Everyone has experienced, been involved and or witnessed road rage. Road rage/aggressive driving is a factor in 54% of all fatal motor vehicle crashes, according to the AAA Foundation for Traffic Safety

What is Road Rage?

Road rage occurs when a driver experiences extreme aggression or anger intending to create or cause physical harm. The term dates back to the 1990s when media dubbed a new term for the growing trend of aggressive driving cases across the nation. Legislators have made it a criminal offense to express the severirty of road rage, while aggresive driving remains a traffic violation in most areas.

What should you do when you experience another driver exhibiting road rage?

Stay away! Some drivers may go as far as brake checking or even getting out of their vehicle in the middle of traffic. It is best that if you aren't involved to stay back, last thing you want is your vehicle getting damaged, and or bodly injury. If you are the victim of road rage, call 911 immediatley and try not to esculate the situtaion. Stay far away from the aggressor.

Aggressive Driving vs. Road Rage

Aggresive DrivingRoad Rage
Basic definitionDeliberate, unsafe driving behavior that poses a risk to property or anotherExtreme deliberate, unsafe driving that poses an immediate and significant risk to property or another
Common behaviorsTailgating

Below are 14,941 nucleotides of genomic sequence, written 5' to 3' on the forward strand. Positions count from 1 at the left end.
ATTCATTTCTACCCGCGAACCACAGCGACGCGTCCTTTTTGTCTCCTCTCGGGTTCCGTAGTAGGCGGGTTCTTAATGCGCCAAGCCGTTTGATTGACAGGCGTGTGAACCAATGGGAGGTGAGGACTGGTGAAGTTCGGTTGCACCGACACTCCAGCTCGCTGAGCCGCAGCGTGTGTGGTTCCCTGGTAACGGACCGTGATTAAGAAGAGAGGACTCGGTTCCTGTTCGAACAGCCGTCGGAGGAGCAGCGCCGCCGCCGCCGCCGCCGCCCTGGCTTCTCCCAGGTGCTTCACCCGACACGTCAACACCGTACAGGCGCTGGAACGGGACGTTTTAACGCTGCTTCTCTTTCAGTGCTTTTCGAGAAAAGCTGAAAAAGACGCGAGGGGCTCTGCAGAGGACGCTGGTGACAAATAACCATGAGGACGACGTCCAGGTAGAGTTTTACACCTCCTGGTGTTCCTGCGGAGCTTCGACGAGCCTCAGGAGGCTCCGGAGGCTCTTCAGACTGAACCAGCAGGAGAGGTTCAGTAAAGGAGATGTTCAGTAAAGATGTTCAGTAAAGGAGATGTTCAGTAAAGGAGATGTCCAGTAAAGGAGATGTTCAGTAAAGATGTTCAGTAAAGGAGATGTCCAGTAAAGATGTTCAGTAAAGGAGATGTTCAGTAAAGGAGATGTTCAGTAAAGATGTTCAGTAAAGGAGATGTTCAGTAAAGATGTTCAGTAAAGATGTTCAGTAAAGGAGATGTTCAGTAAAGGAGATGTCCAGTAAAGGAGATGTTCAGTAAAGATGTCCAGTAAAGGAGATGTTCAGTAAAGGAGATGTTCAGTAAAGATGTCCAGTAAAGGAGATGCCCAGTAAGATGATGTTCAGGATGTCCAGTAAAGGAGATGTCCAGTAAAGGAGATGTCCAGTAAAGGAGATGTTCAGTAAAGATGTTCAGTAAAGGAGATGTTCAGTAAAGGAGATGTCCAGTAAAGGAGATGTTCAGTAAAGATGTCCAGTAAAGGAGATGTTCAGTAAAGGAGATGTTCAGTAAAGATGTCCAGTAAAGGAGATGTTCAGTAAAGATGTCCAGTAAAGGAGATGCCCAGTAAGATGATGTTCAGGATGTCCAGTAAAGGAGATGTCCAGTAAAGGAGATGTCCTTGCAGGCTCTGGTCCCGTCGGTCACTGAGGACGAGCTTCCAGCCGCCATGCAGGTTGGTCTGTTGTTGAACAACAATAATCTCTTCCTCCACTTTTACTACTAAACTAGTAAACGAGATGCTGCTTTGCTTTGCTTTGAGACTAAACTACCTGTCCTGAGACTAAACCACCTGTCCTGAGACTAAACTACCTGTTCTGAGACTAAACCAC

Speeding when in heavy traffic
Cutting off another driver
Running red lights
Weaving in and out of traffic
Frequently changing lanes
Rude or inflammatory gestures
Profanity
Hitting, bumping, sideswiping or ramming another vehicle
Use of headlights or brakes to initimidate or harass other drivers
Forcing another car off the road

How common is road rage?

In a survey the NHTSA asked motorists about feelings of safety on U.S. roads. About 65% said their family feels thereatened by unsafe driving, while three-quarters of respondents urged for something to be done.

The AAA Foundation for Traffic Safety did a deep dive into the behaviors seen on U.S. roads.

  • Almost 80% of all drivers affirmed that while driving, they had experienced extereme anger, aggression, or road rage within the last month.
  • About 78% of drivers admit to engaging in aggressive behavior themselves.
  • About half of drivers admit honking, yelling or purposely tailgating another vehicle as the most common expressions of annoyance and anger.

Likelihood of Aggresive Driving Among U.S. Drivers (AAA, 2019)

BehaviorPercentage of driversTotal number of drivers
Aggressively switching lanes while close to another vehicle26%57 million
Honking or making rude gestures32%71 million
Driving 15 mph or more over the highway speed limit48%106 million
Running a red light31%68 million
Cutting in front of another vehicle22%49 million
Speeding to prevent another vehicle from passing you25%55 million
Tailgating to prevent another vehicle from merging in front of you34%75 million
Rushing to merge into traffic in front of another vehicle28%62 million